Fantastic people!

I’m lucky to lead a healthy life. Tonsils out at five, gallstones gone at around forty, and that’s pretty much it.

Therefore going into hospital to have a total knee replacement was a big deal, but the hospital care couldn’t have been better.  I was phoned at home by the anaesthetist – a female doctor with a pleasant Kiwi accent and a very long name. She said she’d be doing a spinal block with some sedation, and that if I didn’t want to hear the operation proceeding then I should bring some noise-cancelling headphones! Whoa – that scared me silly for a while until I found out from friends that it’s reasonably common these days.

She proved to be a tiny lady and her long name came from somewhere in Asia. She was the second of the fantastic people I met. The consultant surgeon had been impressive in his dark suit and white shirt a couple of weeks earlier, but in his scrubs he looked like every other TV doctor. And when he appeared in my room in running shorts and singlet for an early Sunday morning check-up, he was an absolute hoot.

“Do you work seven days a week?” I asked.

“Pretty much,” he agreed, bounding off down the corridor for his weekend exercise after making certain I was doing okay.

But the total treasures were the nurses. They had names and accents from all around the world – including Estrella and Lara and Regina and Teina. The came from the Cook Islands, the Philippines, and assorted other countries. I’ve never been looked after so well or woken up so often to have my temperature taken, my blood pressure checked, etc. They insisted I took enough pain relief, drank enough water, got out of bed the first night to prove to myself I could still walk (on a walking frame.) They re-made my bed, found an extra blanket when I got the shakes, got me safely to the shower, and emptied bags and bowls. They stuck a nerve-pain patch on my neck when my old Shingles started playing up, and hooked up a big bag of fluid to a drip when they decided I was dehydrated. The standard of care was incredible.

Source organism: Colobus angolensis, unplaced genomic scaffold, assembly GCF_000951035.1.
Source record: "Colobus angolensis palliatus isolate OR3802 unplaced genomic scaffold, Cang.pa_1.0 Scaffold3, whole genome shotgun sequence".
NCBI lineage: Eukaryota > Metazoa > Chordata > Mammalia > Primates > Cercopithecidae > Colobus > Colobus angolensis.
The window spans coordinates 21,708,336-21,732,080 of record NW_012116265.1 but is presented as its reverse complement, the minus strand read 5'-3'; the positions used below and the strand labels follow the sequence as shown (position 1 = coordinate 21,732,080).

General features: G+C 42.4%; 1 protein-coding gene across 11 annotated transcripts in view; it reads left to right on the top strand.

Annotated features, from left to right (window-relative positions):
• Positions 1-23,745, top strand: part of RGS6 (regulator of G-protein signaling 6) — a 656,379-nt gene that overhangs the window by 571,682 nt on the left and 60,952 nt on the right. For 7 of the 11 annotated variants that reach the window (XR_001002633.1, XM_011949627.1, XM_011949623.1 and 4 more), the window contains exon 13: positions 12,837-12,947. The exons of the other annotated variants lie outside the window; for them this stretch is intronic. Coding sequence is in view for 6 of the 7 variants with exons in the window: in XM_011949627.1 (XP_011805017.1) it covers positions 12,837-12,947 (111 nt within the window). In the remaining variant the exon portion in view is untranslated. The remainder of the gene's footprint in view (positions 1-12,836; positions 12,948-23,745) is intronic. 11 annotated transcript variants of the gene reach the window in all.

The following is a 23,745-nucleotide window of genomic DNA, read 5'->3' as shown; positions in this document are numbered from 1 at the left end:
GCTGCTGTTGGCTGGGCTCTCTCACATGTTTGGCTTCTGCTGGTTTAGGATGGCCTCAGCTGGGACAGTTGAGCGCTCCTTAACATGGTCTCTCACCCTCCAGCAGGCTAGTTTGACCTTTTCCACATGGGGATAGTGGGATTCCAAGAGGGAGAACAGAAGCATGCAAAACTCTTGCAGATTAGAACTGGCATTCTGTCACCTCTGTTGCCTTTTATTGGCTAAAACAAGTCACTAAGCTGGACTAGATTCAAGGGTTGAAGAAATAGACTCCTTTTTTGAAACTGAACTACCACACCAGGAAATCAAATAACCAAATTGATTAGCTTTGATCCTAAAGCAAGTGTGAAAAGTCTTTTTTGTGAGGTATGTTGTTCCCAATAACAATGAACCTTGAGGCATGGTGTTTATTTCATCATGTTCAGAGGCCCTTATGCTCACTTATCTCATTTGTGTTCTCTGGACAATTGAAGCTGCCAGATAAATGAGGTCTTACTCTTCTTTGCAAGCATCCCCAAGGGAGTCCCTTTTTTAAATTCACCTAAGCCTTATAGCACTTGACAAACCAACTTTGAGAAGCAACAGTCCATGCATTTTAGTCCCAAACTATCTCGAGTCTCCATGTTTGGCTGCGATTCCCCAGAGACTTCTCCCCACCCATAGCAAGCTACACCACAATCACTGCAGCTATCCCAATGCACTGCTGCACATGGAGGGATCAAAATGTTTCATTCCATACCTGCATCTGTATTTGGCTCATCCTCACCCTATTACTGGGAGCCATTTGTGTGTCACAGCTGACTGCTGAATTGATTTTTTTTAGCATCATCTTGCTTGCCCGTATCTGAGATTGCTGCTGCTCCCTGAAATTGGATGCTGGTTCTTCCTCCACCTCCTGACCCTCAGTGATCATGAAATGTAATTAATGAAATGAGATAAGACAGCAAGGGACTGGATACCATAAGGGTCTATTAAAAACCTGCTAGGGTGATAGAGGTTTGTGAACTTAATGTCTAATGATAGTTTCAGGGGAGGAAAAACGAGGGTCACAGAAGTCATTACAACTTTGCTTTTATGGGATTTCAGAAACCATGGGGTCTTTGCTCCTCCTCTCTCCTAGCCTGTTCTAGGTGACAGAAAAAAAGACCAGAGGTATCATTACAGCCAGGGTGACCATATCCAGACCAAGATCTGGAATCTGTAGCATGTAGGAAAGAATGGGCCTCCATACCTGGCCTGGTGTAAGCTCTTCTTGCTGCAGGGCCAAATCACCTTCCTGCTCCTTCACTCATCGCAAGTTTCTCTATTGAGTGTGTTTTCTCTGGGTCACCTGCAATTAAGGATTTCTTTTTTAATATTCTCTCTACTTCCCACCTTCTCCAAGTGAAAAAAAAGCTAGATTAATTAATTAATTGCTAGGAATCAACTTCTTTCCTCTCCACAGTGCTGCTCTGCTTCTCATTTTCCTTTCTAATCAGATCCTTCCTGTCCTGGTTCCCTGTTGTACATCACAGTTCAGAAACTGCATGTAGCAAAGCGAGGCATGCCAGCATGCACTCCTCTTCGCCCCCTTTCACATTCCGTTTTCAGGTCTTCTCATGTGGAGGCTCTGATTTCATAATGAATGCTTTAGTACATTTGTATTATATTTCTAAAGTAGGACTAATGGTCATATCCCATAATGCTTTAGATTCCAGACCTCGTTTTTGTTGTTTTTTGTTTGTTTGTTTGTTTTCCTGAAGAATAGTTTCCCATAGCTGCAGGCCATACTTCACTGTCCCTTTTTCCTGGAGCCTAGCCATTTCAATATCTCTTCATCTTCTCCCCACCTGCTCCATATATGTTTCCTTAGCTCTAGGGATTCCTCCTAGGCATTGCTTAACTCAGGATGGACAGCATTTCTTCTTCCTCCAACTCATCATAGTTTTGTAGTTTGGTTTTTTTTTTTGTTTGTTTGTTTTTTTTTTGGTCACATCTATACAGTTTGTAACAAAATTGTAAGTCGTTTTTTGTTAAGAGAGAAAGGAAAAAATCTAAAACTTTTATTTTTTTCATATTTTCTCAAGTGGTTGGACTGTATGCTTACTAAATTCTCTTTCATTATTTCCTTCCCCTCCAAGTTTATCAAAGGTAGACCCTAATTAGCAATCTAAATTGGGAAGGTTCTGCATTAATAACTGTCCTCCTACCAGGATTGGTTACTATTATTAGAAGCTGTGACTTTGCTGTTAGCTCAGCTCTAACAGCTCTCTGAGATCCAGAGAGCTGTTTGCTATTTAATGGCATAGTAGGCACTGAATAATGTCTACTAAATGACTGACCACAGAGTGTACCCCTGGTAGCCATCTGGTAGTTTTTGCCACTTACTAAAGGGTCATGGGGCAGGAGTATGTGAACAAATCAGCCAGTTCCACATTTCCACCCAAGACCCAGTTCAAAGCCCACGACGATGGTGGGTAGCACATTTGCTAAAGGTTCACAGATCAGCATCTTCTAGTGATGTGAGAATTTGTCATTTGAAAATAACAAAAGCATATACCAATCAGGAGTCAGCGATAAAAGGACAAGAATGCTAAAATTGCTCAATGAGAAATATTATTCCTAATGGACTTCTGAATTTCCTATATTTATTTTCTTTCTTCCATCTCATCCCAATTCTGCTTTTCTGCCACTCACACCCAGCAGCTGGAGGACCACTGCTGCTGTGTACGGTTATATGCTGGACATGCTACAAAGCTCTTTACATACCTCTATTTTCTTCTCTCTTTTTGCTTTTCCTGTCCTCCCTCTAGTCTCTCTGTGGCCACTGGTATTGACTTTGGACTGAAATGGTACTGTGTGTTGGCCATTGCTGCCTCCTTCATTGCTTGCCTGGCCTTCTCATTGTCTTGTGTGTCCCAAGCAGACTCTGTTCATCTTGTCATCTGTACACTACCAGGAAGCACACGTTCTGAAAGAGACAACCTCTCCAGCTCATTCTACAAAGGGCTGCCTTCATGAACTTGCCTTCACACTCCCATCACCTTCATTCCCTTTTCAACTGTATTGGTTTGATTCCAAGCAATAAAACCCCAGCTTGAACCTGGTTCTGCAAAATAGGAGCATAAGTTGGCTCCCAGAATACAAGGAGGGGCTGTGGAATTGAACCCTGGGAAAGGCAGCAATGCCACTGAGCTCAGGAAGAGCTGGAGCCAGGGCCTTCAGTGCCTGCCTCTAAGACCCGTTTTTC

The physio started the day after the op. Two lovely men – both with brown beards and north-of-England accents. Hard to tell apart in my addled state. I’m fairly sure I called them by each other’s names as they gave me walking lessons, stretching exercises, corrected my crutch-holding technique (I had them backwards) and gave me the courage to tackle the stairs.

And how much of the operation did I hear? Quite a lot! What incredible information for a writer. The surgical team placed a screen across my chest so I couldn’t see what was going on, but I heard a lot of the chat and instructions, and I can tell you the bone-saw made a really high-pitched roar as it chomped through me. The noise of the electric driver winding the screws for my new joint in was much quieter.

What did I feel? Nothing! I simply got rather chatty. I seem to recall them laughing. Thank you team!